The Feta Parcel was amazing: a rectangle of salty, briny feta doused in herbs and a mysterious yet delicious liquid, wrapped in foil then baked to almost-creamy proportion, served on ultra-crispy thick toast. That, along with the champagne cocktail and house bread, could make a mighty fine meal for me. However, there was more to come, as we shared each other’s starters. Well, I shared the ones that were safe for a non-meat-eater, which meant Jill’s Mulligatawny Soup. One word: yum. I gave Keith’s Black Pudding, Peas, Mint and a Fried Egg a miss, along with Trevor’s Warm Fat on Toast. Luckily, no one at our table ordered the Deviled Chicken Bones. While repulsed, I am curious about whether people actually eat the bones. I have a vision of a dog getting into the trash and horking up a shard of chicken bone that’s lodged in his throat.
I expected the Warm Fat on Toast to be like butter or lard, but it was cubed and slightly chunky. I neither tasted nor smelled it. One glance was enough for me. Trevor, however, was much more fond of this dish than I.
We were all intrigued by the Anchovies with Clotted Cream on Toast (lots of toast being served at Feast). After Jody hyped this dish, we capitulated and were rewarded with a crostini of sorts with a thick layer of clotted cream and a single, whole anchovy atop its lush bed. Perfect combination of salty, crunchy, and creamy.
On to the entrees! Mine was the Panade of Mushrooms, Fennel and Leeks. I read a lot about food, and yet was unfamiliar with the term “panade.” Always glad to learn something new, and dangerously close to not finding an entree because of my fear of looking too closely at the menu, I was happy that Jody recommended this dish. It’s a big bowl of mushrooms, fennel, and leeks, as promised, bathed in a thin yet substantial sauce with melted and broiled cheese on top. The whole bowl goes in the oven and it was super hot. Yummy, but heavy. I’m used to my vegetarian fare being a little lighter. Most of the panade remained in the bowl.
Jill shared a bite of her whole Amberjack cooked in paper, which was delicious. I’m glad she gave me a tidy bite and I didn’t have to deal with the bones. Enough with the skeletons.
And then there was the Bath Chaps with Garlic Rutabaga and Swiss Chard. Trevor and Keith both chose this entree, and neither one finished. In fact, they could have easily shared one and still been thrown into a Fat Coma.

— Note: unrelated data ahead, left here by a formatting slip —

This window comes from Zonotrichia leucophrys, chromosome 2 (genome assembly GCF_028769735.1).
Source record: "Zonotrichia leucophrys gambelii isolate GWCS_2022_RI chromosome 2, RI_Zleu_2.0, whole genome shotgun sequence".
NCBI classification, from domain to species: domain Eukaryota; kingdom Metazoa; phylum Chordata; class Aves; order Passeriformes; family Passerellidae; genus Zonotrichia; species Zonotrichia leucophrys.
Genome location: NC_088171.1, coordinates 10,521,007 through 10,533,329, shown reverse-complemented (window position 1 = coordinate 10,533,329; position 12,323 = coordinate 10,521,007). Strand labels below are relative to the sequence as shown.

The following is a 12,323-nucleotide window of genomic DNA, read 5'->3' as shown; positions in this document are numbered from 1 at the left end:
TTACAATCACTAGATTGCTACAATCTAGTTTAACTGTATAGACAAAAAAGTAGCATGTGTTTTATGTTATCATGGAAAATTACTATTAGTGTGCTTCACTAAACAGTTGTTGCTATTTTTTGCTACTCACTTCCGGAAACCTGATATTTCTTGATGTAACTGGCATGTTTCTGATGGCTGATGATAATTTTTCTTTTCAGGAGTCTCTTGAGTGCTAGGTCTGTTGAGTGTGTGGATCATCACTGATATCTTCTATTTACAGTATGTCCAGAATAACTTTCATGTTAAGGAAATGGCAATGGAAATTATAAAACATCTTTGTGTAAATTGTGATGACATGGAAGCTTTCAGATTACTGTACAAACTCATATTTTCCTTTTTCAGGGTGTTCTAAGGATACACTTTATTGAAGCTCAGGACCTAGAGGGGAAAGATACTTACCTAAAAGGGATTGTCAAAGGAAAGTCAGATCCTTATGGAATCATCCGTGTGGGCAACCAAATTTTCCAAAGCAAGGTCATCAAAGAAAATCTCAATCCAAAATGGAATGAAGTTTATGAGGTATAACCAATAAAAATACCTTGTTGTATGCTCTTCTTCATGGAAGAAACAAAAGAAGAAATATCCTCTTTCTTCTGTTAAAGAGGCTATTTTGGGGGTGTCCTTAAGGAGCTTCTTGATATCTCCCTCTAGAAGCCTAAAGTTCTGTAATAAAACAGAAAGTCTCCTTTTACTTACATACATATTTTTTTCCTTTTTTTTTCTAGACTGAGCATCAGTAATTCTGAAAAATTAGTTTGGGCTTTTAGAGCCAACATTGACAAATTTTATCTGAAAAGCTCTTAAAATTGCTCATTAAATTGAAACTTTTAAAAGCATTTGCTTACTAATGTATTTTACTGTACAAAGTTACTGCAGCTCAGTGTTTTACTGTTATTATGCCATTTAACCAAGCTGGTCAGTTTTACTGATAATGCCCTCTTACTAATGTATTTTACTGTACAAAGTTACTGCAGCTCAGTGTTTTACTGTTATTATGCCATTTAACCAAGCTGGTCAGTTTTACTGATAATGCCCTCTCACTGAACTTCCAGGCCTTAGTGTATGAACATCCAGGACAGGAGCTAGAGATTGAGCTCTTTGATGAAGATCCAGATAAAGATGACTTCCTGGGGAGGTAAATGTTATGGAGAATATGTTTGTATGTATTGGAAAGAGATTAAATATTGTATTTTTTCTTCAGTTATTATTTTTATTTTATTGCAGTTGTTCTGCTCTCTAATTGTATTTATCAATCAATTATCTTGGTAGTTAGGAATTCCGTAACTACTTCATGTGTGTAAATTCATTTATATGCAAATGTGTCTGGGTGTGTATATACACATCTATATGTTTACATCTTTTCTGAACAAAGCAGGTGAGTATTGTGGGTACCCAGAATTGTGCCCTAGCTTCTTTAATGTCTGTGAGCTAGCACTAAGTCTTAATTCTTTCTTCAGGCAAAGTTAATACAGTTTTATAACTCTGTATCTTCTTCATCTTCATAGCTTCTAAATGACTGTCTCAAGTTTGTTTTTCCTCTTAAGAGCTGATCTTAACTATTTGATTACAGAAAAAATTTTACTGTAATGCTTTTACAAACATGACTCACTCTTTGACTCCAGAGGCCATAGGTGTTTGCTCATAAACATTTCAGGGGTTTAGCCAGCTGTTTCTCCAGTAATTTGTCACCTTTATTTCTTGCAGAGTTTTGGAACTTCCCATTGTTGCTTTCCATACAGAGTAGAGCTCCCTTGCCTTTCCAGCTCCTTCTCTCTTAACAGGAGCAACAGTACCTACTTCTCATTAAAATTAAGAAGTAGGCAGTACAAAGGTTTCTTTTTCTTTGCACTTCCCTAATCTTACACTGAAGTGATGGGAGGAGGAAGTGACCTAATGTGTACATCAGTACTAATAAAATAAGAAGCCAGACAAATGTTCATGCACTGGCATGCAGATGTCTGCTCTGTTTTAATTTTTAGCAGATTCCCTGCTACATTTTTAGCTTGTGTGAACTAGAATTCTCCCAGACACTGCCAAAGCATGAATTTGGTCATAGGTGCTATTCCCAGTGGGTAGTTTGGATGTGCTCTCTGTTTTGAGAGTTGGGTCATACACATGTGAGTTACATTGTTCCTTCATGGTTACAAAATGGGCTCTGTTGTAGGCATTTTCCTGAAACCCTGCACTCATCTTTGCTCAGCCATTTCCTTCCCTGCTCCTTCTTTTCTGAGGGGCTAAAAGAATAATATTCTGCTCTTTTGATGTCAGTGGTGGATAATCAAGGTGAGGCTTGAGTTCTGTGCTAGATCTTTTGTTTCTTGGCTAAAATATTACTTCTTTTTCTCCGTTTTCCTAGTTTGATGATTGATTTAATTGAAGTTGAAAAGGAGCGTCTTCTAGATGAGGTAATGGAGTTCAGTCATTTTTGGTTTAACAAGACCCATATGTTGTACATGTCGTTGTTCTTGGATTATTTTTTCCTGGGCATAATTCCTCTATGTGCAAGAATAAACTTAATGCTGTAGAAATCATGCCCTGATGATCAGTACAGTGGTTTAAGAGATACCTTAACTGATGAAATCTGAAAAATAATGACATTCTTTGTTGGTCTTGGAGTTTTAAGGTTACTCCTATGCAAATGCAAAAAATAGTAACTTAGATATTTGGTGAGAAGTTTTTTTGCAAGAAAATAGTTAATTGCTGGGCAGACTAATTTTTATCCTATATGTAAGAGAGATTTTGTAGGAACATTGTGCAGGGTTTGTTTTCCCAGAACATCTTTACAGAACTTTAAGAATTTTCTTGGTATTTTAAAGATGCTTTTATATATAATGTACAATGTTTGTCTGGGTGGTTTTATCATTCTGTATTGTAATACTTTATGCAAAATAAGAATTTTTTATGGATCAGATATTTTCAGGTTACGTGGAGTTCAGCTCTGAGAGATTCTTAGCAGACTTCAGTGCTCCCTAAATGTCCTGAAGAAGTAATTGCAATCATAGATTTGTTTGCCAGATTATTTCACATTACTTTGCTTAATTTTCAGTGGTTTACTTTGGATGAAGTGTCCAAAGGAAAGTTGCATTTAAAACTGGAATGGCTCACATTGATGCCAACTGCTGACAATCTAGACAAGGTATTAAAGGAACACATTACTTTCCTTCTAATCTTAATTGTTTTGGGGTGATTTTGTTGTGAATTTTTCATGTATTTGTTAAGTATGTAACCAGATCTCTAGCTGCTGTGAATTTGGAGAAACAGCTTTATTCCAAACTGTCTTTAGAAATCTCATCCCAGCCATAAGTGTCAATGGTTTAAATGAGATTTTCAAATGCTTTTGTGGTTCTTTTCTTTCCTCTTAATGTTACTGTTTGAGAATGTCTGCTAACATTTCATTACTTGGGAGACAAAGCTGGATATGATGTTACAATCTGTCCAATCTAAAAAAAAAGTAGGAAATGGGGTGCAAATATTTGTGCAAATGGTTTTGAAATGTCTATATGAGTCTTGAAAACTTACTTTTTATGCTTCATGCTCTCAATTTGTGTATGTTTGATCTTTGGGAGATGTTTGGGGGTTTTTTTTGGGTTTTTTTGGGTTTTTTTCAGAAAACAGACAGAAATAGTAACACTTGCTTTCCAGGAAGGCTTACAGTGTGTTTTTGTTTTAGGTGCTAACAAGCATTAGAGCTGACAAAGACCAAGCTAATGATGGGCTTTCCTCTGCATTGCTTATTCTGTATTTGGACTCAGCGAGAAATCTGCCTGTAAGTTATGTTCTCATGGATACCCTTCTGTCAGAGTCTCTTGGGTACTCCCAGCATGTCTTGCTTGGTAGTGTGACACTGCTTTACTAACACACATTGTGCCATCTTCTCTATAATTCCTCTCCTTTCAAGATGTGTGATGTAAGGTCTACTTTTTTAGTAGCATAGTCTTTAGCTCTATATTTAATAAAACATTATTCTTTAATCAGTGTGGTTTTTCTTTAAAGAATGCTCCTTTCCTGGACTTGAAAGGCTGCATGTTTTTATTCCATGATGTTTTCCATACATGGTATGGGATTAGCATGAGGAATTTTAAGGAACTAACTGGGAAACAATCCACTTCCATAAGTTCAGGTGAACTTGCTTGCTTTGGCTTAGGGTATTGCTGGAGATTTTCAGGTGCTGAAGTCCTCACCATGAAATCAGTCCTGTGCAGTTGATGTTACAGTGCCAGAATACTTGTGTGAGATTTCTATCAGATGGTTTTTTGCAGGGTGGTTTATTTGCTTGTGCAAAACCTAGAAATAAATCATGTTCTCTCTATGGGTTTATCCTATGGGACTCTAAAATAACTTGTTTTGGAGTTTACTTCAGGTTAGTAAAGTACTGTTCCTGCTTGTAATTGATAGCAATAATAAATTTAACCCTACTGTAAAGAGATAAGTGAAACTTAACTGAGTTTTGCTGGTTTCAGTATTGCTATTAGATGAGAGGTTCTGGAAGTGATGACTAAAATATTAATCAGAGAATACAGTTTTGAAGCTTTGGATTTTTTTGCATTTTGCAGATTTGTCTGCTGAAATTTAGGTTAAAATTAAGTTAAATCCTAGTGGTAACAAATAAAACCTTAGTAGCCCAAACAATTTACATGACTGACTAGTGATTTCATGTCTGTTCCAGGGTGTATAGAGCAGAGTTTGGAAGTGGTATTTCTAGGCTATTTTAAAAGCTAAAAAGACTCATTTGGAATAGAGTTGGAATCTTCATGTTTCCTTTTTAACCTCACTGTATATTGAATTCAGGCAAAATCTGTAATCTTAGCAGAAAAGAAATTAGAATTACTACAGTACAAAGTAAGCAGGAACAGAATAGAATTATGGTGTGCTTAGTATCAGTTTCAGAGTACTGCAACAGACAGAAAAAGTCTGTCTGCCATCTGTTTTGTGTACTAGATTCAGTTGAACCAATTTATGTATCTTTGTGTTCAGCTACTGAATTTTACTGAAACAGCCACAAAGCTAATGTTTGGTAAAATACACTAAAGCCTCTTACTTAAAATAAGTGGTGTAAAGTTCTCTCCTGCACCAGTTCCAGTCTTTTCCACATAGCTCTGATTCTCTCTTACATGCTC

I’ve lived all of my almost-42 years without ever coming across bath chaps. It’s basically the lower cheeks and jowl of a long-jawed pig that is cured like bacon. This dish also had something to do with the pig’s tongue as well, although I tried to avoid taking in those details. Of the pork cheeks, it’s been said that “It’s as if the best carnitas and the best pork belly got married and had a baby,” and as much as I like babies, I avoided this one like the plague.
The amount of animal fat in this dish must have been staggering, because Trevor and Keith are both consummate carnivores, and both left copious amounts of cheek, jowl, and tongue in their bowls. While apparently very flavorful, it’s also very filling, and I shuddered to think at the effect on one’s digestive system. In fact, I predicted that such a meal would make one *%$# one’s brains out. Trevor was so stuffed he couldn’t even fit in an after-dinner drink at Anvil, the hipster bar we stopped into and had to seek refreshment from a bottle of Pelligrino. Even then, he woke up feeling hung over, but not from booze. The Fat Coma has lingering effects.
No one needed a single thing beyond the dregs of the French red blend we were drinking, but we ordered a Sticky Toffee Pudding with Clotted Cream and 4 forks, because we figured a visit to Feast wouldn’t be complete without a thorough stuffing of one’s gut. The few bites I had were swoon-inducing: buttery, brown-sugary, moist, and magical.
Feast was not only a feast but also an adventure. The fearless foursome all agreed it was worth leaving The Bubble to experience this crazy place.